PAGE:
It’s that time of the year, and I quite like “the Holidays.” I am, of course, looking forward to my daughter’s first Christmas. Though no one in our family believes in the religious justification for the holiday, it is still an important time of the year, for reasons I have outlined before. But for the first time in 16 years I am going to a “Hanukkah party,” and my feelings about this are a little mixed. The reasons is that the more I heave learned about Hanukkah, the more I’ve become irritated by the fact that this minor Jewish holiday just happens to align well chronologically with Christmas. Most people are aware that as a religious matter for Jews Hanukkah bears no equivalence to what Christmas does for some Christians. But most non-Jews, and even many Jews, know little about the festival aside from the miracle of olive oil.
In The National Post David Frum highlights the salient aspects which concern many Jews. In short, Hanukkah is a celebration of rebellion, violence, and realpolitik. There is no gain in reducing these ancient events into simple truisms, but a Jewish friend of mine expressed the heart of the matter when she stated that “in antiquity the Jews were al-Qaeda.” In relation to the Maccabee revolt one only needs to follow up on the broad outline of the Wikipedia entry. In a positive light one might frame the Maccabees as religious nationalists, but in a negative light they were reactionary chauvinists.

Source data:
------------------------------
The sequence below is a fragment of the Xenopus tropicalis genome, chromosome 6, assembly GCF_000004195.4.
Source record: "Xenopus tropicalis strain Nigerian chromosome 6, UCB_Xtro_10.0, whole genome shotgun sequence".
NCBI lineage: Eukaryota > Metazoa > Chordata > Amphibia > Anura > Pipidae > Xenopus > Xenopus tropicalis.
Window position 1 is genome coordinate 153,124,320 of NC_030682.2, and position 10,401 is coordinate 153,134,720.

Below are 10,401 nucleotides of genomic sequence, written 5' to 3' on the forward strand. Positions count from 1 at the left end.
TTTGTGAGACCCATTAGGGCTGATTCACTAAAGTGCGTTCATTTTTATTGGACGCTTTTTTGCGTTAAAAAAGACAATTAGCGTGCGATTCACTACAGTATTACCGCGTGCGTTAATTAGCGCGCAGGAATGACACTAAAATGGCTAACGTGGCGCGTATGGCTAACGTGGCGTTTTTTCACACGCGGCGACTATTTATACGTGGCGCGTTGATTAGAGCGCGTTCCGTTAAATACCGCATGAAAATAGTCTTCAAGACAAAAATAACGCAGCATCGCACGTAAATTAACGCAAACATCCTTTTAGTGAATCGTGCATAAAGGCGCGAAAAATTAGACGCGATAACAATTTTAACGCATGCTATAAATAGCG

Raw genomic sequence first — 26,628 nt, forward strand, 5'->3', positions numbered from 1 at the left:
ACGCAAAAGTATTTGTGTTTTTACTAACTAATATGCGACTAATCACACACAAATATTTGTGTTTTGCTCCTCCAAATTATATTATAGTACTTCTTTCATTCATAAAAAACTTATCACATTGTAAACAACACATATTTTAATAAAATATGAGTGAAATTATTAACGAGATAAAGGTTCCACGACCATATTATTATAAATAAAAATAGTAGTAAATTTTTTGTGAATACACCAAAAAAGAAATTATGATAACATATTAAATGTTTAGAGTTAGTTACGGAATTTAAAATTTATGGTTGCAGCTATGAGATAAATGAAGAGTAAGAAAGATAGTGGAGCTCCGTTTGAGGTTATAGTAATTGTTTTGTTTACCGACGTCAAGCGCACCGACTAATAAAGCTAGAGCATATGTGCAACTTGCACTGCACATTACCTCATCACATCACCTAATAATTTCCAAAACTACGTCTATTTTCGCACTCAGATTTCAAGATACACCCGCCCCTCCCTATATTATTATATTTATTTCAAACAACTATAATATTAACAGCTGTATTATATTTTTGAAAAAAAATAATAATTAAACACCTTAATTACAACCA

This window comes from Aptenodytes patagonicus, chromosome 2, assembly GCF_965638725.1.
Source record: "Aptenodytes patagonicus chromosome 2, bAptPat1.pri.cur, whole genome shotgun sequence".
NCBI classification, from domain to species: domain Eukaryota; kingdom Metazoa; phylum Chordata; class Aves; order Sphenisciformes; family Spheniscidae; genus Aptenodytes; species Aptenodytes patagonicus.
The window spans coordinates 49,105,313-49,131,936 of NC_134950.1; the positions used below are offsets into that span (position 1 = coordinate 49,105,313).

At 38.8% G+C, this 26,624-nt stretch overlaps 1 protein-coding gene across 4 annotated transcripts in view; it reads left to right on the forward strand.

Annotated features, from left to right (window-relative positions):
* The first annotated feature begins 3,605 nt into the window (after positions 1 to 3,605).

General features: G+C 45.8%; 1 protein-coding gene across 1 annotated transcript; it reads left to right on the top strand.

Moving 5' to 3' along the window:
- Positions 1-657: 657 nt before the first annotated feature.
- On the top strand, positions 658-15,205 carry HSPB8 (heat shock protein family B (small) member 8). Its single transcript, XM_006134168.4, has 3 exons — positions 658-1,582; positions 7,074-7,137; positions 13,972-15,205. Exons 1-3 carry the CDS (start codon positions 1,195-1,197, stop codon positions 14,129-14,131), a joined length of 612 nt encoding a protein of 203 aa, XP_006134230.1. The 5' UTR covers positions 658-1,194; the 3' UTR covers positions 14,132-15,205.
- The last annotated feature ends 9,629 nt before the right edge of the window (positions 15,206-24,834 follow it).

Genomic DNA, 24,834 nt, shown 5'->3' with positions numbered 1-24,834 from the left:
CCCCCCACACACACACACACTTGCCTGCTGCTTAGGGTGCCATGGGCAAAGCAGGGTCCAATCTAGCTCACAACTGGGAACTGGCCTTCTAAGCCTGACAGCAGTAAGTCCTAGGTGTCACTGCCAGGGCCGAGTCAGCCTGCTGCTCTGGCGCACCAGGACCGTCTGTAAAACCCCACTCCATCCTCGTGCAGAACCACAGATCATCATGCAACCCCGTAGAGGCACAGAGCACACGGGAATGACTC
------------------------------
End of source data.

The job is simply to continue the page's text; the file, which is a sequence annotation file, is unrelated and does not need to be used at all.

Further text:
The story of the Maccabees is the first chapter in the ancient conflict between Jews who were ambivalent toward Hellenization,* and those who were unabashed synthesizers. The Maccabee response to those factions who wished to debase what they viewed as Judaism qua Judaism was to decapitate and disembowel them. The savagery and cultural intolerance of the Seclucid tyrant in this case seems to be easily explained by the rhetoric and behavior of the anti-Hellenists. When it comes to the old dichotomy between Athens or Jerusalem, I clearly sympathize with Athens. More broadly I think most modern Westerners would see their own world view much more in the Hellenists than their enemies, whose victory Hanukkah celebrates.
Ultimately this isn’t going to make me a grinch about Hanukkah. We don’t celebrate the real Hanukkah, we celebrate a Jewish holiday which happens to be near Christmas in timing, and so accommodate what we perceive to be legitimate sensitivities while a good time is had by all. And in an ironic twist the particular party I am attending is dominated by gentiles, with the only Jews present being those who are in relationships with gentiles. So I suppose in the end we make our reasons for this particular season.
* Though some Reform Jews claim to be heirs of Hellenistic Judaism, ultimately only the Pharisees who opposed the Hellenists maintained cultural continuity from that time down to the present. I say ambivalent because traditional Judaism itself has been influenced by Greek thought.